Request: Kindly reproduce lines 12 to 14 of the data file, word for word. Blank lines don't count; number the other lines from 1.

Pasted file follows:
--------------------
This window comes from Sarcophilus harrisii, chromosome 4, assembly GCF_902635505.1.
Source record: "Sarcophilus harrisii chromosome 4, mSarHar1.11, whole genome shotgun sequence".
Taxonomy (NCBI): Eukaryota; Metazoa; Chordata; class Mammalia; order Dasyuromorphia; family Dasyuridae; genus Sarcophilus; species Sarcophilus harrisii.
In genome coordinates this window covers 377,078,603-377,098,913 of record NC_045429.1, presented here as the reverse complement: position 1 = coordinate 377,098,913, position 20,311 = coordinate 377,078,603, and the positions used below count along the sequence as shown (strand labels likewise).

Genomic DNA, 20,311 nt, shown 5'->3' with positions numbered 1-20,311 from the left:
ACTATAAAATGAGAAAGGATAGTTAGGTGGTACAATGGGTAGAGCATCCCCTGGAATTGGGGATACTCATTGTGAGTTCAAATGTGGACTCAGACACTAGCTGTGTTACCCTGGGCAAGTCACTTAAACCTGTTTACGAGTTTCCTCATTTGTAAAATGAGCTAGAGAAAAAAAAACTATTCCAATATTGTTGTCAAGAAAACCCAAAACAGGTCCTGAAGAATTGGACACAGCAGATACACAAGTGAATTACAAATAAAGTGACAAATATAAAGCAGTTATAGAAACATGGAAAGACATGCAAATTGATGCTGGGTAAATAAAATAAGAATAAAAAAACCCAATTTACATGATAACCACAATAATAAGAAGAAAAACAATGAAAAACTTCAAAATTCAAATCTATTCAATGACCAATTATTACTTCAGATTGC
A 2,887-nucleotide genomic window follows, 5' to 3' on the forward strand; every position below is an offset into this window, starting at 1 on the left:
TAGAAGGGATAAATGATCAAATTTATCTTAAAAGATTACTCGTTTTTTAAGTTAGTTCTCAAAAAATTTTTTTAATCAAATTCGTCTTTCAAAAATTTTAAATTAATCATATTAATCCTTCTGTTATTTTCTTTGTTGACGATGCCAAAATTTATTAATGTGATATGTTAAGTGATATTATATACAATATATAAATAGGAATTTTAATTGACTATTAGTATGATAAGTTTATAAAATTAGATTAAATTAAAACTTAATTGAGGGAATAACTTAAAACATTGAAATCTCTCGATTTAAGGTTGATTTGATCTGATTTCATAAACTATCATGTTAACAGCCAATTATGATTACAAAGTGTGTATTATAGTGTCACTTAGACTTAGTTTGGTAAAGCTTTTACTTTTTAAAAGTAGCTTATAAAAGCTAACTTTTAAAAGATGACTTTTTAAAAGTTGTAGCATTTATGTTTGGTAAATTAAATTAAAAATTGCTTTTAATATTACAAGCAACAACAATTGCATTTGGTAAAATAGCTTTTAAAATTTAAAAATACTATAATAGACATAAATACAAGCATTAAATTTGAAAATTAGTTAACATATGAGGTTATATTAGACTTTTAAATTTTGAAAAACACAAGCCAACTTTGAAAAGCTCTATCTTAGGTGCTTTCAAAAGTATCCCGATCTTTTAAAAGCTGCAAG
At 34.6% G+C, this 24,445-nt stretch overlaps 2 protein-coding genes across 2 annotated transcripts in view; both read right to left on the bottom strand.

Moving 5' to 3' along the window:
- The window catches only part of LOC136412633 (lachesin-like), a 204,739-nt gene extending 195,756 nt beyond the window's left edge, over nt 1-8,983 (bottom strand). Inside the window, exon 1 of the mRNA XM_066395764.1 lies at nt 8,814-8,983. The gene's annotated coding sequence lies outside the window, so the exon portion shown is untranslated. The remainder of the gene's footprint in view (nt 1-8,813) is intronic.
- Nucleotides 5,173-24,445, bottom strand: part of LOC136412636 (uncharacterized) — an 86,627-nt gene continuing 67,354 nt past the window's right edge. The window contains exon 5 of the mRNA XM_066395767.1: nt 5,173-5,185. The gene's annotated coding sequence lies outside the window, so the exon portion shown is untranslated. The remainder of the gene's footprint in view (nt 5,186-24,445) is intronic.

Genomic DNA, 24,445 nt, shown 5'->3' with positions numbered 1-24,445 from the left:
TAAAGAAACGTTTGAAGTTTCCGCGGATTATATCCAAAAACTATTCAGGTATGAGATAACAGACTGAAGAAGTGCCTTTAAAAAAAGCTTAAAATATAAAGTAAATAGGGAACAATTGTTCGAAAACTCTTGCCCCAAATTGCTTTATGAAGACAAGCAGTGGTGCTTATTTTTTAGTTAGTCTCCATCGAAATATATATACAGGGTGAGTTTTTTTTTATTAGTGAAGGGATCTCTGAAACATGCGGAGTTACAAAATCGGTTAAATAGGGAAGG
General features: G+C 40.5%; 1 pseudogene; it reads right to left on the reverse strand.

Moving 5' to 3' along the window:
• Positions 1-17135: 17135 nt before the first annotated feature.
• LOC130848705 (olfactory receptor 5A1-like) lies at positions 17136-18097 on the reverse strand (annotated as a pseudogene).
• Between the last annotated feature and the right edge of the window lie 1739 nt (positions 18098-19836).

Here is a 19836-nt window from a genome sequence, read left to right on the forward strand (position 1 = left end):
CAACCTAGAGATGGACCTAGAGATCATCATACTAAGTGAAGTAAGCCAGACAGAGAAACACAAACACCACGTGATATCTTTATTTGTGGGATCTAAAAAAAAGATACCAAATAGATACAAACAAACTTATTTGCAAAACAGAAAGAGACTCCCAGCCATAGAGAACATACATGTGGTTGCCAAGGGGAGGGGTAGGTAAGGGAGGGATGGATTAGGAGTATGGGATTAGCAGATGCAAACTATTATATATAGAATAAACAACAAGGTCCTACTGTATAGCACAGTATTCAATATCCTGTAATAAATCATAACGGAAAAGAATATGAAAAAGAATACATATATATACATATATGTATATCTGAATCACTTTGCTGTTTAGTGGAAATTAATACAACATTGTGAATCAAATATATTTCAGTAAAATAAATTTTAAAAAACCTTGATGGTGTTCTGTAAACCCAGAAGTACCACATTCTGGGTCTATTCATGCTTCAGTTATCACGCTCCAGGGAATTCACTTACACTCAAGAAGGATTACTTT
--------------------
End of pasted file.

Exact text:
- Nucleotides 5,173-24,445, bottom strand: part of LOC136412636 (uncharacterized) — an 86,627-nt gene continuing 67,354 nt past the window's right edge. The window contains exon 5 of the mRNA XM_066395767.1: nt 5,173-5,185. The gene's annotated coding sequence lies outside the window, so the exon portion shown is untranslated. The remainder of the gene's footprint in view (nt 5,186-24,445) is intronic.

Genomic DNA, 24,445 nt, shown 5'->3' with positions numbered 1-24,445 from the left:
TAAAGAAACGTTTGAAGTTTCCGCGGATTATATCCAAAAACTATTCAGGTATGAGATAACAGACTGAAGAAGTGCCTTTAAAAAAAGCTTAAAATATAAAGTAAATAGGGAACAATTGTTCGAAAACTCTTGCCCCAAATTGCTTTATGAAGACAAGCAGTGGTGCTTATTTTTTAGTTAGTCTCCATCGAAATATATATACAGGGTGAGTTTTTTTTTATTAGTGAAGGGATCTCTGAAACATGCGGAGTTACAAAATCGGTTAAATAGGGAAGG